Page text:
The cannabis industry and the agencies tasked with regulating them have differing opinions about what form federal legalization will take. In addition to the re/de-scheduling push, there are several bills outlining potential strategies stalled at various points in government. It is unlikely that any of these ‘roadmap bills’ will be the model that eventually brings state laws into alignment. The STATES Act, a bill with bipartisan support, is the latest iteration of this legislation, and would allow state enacted cannabis regulation to trump federal prohibitions. Like many such bills, it was introduced with great fanfare. The actual text of bill has very few differences from typical marijuana legislation, with one key exception. The STATES Act was co-sponsored by a senator currently running for President. Times have changed. And now, finally, the laws may change too.
Shanel Lindsay is the Founder and President of Ardent, a Boston-based biotech and medical cannabis device company that produces the NOVA™, a laboratory-grade precision decarboxylator for medical cannabis patients. Shanel is an attorney and patient advocate and member of the MA Cannabis Advisory Board.”
Here is what you want to know before seeing your regional medical dispensary:You may need a physician’s recommendation, medical cannabis certification, or whatever proper documentation is needed by your state. Ordinarily, you need to be 18 or older to be eligible for a medical consent, but exceptions could be made in some conditions for minors with particularly debilitating problems. You will usually register with a medicinal dispensary. This is to keep your medical cannabis recommendation or certification on file for regulatory and legal purposes. There will be a waiting space. This will be to control the flow of patients and product, but a straightforward dividing wall also gives patients solitude and direct one-on-one contact with a budtender to candidly discuss medical problems. Many times, but not necessarily, your purchases will be monitored by medical dispensaries. This process can help budtenders and patients track effective medication in addition to have a living listing of producers and goods for future reference and follow up. Medicinal dispensaries usually permit you to smell and examine the buds before purchase. This might vary from state-to-state.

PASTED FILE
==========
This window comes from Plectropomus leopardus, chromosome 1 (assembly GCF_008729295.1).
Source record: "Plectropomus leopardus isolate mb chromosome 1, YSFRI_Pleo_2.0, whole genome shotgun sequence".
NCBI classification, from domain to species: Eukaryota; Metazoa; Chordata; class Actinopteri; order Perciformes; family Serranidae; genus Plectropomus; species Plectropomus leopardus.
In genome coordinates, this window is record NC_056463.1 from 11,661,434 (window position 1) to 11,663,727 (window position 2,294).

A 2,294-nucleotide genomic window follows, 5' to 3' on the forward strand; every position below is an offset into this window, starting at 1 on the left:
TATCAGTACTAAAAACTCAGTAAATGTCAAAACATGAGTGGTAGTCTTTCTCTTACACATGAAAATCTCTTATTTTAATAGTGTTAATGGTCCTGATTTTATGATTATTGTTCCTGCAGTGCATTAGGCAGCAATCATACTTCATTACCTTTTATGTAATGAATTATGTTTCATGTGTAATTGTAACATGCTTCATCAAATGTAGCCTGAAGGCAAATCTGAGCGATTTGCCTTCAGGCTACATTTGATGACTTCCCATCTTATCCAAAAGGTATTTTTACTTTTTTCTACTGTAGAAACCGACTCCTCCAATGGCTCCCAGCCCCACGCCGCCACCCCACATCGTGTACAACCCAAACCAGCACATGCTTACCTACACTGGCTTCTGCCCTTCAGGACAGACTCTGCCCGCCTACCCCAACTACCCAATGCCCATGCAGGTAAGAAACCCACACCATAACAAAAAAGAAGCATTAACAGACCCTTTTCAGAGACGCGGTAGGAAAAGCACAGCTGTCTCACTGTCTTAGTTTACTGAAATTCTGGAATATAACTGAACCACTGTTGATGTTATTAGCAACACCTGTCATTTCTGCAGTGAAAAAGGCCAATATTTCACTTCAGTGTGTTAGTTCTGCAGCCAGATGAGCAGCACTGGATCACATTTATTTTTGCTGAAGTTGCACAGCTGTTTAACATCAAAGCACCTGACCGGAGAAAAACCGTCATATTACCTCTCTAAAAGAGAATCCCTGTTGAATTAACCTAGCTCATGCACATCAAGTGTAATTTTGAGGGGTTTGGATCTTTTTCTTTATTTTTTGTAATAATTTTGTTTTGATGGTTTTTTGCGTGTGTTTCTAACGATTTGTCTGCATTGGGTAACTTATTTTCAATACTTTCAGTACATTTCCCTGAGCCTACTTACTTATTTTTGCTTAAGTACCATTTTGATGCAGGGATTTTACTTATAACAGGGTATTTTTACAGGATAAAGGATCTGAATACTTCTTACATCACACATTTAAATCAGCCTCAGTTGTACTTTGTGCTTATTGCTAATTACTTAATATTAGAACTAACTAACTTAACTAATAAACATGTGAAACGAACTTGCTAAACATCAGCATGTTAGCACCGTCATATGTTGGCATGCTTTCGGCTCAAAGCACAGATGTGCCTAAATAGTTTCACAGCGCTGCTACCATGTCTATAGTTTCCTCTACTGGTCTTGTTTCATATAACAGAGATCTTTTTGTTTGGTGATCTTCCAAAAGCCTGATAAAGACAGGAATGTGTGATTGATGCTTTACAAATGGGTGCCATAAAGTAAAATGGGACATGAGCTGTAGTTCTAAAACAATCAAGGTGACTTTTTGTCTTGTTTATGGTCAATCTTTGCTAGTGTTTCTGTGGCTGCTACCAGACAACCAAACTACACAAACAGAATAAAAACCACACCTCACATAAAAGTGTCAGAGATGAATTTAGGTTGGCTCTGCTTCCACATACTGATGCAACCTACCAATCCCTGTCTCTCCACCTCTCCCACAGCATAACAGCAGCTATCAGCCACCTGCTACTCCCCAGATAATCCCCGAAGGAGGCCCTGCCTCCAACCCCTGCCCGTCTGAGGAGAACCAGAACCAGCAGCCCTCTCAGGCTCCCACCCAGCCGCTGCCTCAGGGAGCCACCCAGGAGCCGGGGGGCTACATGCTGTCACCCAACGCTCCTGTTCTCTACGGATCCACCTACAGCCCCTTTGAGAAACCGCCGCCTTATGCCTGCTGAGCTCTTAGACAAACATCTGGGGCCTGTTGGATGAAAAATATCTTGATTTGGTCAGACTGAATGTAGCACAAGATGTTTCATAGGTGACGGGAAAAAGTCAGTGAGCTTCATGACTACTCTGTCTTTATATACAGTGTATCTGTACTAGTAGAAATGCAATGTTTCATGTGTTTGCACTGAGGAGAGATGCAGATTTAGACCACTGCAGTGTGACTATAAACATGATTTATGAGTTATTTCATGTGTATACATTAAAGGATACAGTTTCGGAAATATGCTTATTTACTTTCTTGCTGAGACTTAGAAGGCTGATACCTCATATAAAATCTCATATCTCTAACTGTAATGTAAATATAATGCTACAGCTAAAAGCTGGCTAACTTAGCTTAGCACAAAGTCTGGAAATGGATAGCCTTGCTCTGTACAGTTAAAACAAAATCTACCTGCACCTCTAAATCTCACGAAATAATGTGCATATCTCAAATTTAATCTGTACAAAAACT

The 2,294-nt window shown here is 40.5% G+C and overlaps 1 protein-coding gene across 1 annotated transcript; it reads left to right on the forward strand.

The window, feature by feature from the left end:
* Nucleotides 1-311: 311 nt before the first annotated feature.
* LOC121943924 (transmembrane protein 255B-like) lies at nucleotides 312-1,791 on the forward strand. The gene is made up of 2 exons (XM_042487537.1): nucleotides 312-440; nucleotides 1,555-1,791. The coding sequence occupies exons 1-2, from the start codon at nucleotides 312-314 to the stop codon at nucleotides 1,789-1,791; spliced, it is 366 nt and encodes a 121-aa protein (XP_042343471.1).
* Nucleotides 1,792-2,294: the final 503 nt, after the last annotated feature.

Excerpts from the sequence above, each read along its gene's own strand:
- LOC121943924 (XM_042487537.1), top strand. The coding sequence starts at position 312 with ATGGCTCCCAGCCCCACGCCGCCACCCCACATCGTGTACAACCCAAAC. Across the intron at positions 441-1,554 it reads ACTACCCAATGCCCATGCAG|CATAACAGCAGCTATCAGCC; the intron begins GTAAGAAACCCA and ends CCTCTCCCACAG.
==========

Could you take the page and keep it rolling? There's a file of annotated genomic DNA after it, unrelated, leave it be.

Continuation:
DOES AN APPLICANT NEED MUNICIPAL APPROVAL BEFORE RECEIVING A RETAIL CANNABIS LICENSE? Yes, municipal approval is necessary prior to the AGLC will issue a retail cannabis license. Applicants must get in contact with their intended municipality to find out requirements regarding municipal retail cannabis laws, zoning requirements, land-use restrictions, and location requirements concerning how close a retail shop can be to a provincial medical care facility, college, or parcel of property designated as a school book.
Keep non-medical cannabis legal Adults that are 19 years or older are in a position to:Have up to 30 gram of authorized dried cannabis or the equivalent in their person. Share up to 30 gram of legal cannabis along with other adults in Canada. Purchase cannabis goods from a Yukon Liquor Corporation licensed merchant. Grow up to four plants per family. It’s illegal to present non invasive cannabis to anyone under the age of 19 and also for anyone below the age of 19 to possess any amount of non-medical cannabis in Yukon.It is dangerous and illegal to drive while under the influence of cannabis or other intoxicants.